Intergovernmental Loans: Their Fit into a Transfer System
Governments decentralize for various political and economic reasons. It can be a means to move decision making closer to people, to enhance the efficiency and responsiveness of service delivery, and to make tax systems more productive. In some countries, it may also promote national cohesion (e.g., Indonesia). Done well, decentralization can lead to all of the benefits promised by a multi-tiered intergovernmental system: better public services, enhanced local accountability, and a potential tool for poverty alleviation. But if decentralization is done badly, it can lead to macroeconomic instability, deterioration in service delivery, corruption and collapse of the safety net.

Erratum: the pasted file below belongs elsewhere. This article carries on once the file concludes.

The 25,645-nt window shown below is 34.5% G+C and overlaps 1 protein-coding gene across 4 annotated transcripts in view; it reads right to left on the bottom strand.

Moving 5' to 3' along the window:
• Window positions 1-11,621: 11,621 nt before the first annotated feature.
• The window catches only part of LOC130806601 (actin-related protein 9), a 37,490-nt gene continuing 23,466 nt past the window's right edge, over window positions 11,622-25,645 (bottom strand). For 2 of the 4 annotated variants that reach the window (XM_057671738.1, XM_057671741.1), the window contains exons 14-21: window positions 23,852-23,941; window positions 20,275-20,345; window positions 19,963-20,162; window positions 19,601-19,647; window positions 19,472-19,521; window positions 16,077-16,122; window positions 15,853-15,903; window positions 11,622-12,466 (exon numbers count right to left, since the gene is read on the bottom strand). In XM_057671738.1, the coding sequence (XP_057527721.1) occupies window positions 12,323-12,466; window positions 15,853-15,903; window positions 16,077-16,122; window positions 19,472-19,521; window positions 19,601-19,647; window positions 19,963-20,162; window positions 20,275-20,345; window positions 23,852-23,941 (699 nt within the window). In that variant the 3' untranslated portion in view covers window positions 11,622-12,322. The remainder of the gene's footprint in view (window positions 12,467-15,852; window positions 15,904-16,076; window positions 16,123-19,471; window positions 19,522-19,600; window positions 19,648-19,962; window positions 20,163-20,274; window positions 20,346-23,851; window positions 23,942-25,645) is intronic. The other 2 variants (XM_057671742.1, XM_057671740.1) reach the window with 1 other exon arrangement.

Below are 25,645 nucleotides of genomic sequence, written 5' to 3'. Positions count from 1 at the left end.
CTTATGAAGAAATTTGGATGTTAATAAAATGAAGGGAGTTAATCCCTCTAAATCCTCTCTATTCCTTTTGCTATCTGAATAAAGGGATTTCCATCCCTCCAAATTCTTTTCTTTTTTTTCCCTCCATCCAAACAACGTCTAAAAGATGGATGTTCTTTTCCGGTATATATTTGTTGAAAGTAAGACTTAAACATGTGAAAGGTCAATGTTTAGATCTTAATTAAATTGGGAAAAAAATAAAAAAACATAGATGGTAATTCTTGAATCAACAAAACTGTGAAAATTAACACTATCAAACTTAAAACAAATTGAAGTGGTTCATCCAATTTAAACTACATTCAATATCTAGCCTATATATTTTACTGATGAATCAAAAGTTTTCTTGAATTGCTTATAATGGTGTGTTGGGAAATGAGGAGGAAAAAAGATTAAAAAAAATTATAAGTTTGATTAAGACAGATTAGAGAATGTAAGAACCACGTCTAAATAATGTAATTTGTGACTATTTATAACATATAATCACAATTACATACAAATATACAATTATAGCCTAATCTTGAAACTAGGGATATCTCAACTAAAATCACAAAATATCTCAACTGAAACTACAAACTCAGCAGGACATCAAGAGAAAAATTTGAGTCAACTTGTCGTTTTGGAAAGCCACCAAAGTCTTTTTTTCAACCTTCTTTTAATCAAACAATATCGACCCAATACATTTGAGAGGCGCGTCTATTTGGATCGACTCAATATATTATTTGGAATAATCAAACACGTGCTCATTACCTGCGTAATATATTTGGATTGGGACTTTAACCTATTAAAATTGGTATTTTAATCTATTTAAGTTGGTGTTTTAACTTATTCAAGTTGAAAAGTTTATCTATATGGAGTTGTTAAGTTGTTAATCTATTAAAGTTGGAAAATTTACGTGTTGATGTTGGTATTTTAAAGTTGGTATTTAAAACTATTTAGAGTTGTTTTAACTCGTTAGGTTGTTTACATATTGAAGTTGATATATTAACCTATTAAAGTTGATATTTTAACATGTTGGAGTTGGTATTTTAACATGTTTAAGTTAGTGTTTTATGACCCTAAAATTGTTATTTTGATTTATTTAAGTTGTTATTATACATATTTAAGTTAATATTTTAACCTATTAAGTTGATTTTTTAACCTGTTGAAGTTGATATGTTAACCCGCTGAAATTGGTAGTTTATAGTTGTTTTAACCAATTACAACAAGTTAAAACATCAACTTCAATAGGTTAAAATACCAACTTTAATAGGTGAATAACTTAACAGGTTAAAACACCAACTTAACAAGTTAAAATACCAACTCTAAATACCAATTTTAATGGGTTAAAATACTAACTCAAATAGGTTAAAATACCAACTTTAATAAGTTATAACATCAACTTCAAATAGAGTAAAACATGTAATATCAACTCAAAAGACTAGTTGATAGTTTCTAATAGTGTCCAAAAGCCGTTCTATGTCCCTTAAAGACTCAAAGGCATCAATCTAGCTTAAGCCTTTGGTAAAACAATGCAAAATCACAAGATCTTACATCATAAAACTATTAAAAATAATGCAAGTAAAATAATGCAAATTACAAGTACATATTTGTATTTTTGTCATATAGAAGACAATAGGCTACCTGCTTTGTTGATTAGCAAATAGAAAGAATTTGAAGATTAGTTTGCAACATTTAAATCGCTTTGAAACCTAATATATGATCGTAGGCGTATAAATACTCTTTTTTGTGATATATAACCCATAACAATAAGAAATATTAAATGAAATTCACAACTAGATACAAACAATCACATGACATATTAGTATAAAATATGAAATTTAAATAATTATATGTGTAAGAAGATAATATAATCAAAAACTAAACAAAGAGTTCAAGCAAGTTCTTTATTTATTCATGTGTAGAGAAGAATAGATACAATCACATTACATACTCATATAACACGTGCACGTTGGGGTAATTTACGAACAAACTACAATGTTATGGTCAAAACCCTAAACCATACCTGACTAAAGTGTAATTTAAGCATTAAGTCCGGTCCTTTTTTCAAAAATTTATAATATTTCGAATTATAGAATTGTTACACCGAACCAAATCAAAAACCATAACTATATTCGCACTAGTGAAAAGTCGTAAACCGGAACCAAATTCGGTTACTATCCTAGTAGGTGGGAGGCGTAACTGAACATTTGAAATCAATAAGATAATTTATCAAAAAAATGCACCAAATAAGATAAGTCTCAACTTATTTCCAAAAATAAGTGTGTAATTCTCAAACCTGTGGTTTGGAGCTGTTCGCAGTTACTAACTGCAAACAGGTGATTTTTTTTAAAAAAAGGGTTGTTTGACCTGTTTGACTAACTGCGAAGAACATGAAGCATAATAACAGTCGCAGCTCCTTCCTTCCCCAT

|Date of creation:||01 Nov 2004|
|Date of revision:|
|Contact details of provider:|| Phone: 404-413-0235|
Web page: http://aysps.gsu.edu/isp/index.html
When requesting a correction, please mention this item's handle: RePEc:ays:ispwps:paper0422. See general information about how to correct material in RePEc.
For technical questions regarding this item, or to correct its authors, title, abstract, bibliographic or download information, contact: (Paul Benson)
If references are entirely missing, you can add them using this form.